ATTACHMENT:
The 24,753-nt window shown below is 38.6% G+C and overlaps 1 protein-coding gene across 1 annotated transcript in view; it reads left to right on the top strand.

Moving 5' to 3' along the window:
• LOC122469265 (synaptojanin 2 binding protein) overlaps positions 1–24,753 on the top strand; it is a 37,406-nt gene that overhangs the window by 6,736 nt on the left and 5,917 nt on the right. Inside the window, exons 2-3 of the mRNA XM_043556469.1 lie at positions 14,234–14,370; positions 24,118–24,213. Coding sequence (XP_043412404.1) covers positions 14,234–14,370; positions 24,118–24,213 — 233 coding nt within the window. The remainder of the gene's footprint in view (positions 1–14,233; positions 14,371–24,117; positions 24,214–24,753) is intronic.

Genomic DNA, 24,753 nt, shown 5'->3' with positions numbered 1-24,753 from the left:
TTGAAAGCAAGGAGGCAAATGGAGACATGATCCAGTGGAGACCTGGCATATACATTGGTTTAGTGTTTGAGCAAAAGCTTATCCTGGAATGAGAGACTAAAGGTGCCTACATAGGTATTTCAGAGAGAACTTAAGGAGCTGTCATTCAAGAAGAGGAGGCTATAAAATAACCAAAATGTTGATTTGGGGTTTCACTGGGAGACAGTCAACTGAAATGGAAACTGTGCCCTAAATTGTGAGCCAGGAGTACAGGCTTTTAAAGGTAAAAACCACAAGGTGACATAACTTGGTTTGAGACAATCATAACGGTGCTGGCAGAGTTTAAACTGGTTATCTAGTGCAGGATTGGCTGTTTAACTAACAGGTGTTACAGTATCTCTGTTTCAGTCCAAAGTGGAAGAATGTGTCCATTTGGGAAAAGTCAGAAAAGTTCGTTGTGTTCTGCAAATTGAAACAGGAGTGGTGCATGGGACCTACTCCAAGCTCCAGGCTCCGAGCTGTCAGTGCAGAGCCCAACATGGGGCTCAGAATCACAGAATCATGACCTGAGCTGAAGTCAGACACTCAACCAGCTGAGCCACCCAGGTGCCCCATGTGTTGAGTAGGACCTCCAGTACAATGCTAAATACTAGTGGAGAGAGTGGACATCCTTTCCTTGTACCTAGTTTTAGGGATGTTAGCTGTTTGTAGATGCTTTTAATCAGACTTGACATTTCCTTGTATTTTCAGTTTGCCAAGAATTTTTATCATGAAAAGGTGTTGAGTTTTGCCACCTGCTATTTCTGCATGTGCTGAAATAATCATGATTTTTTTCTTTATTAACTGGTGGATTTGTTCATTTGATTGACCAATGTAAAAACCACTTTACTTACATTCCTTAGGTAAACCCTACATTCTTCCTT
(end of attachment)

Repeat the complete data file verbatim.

The 24,753-nt window shown below is 38.6% G+C and overlaps 1 protein-coding gene across 1 annotated transcript in view; it reads left to right on the top strand.

Moving 5' to 3' along the window:
• LOC122469265 (synaptojanin 2 binding protein) overlaps positions 1–24,753 on the top strand; it is a 37,406-nt gene that overhangs the window by 6,736 nt on the left and 5,917 nt on the right. Inside the window, exons 2-3 of the mRNA XM_043556469.1 lie at positions 14,234–14,370; positions 24,118–24,213. Coding sequence (XP_043412404.1) covers positions 14,234–14,370; positions 24,118–24,213 — 233 coding nt within the window. The remainder of the gene's footprint in view (positions 1–14,233; positions 14,371–24,117; positions 24,214–24,753) is intronic.

Genomic DNA, 24,753 nt, shown 5'->3' with positions numbered 1-24,753 from the left:
TTGAAAGCAAGGAGGCAAATGGAGACATGATCCAGTGGAGACCTGGCATATACATTGGTTTAGTGTTTGAGCAAAAGCTTATCCTGGAATGAGAGACTAAAGGTGCCTACATAGGTATTTCAGAGAGAACTTAAGGAGCTGTCATTCAAGAAGAGGAGGCTATAAAATAACCAAAATGTTGATTTGGGGTTTCACTGGGAGACAGTCAACTGAAATGGAAACTGTGCCCTAAATTGTGAGCCAGGAGTACAGGCTTTTAAAGGTAAAAACCACAAGGTGACATAACTTGGTTTGAGACAATCATAACGGTGCTGGCAGAGTTTAAACTGGTTATCTAGTGCAGGATTGGCTGTTTAACTAACAGGTGTTACAGTATCTCTGTTTCAGTCCAAAGTGGAAGAATGTGTCCATTTGGGAAAAGTCAGAAAAGTTCGTTGTGTTCTGCAAATTGAAACAGGAGTGGTGCATGGGACCTACTCCAAGCTCCAGGCTCCGAGCTGTCAGTGCAGAGCCCAACATGGGGCTCAGAATCACAGAATCATGACCTGAGCTGAAGTCAGACACTCAACCAGCTGAGCCACCCAGGTGCCCCATGTGTTGAGTAGGACCTCCAGTACAATGCTAAATACTAGTGGAGAGAGTGGACATCCTTTCCTTGTACCTAGTTTTAGGGATGTTAGCTGTTTGTAGATGCTTTTAATCAGACTTGACATTTCCTTGTATTTTCAGTTTGCCAAGAATTTTTATCATGAAAAGGTGTTGAGTTTTGCCACCTGCTATTTCTGCATGTGCTGAAATAATCATGATTTTTTTCTTTATTAACTGGTGGATTTGTTCATTTGATTGACCAATGTAAAAACCACTTTACTTACATTCCTTAGGTAAACCCTACATTCTTCCTT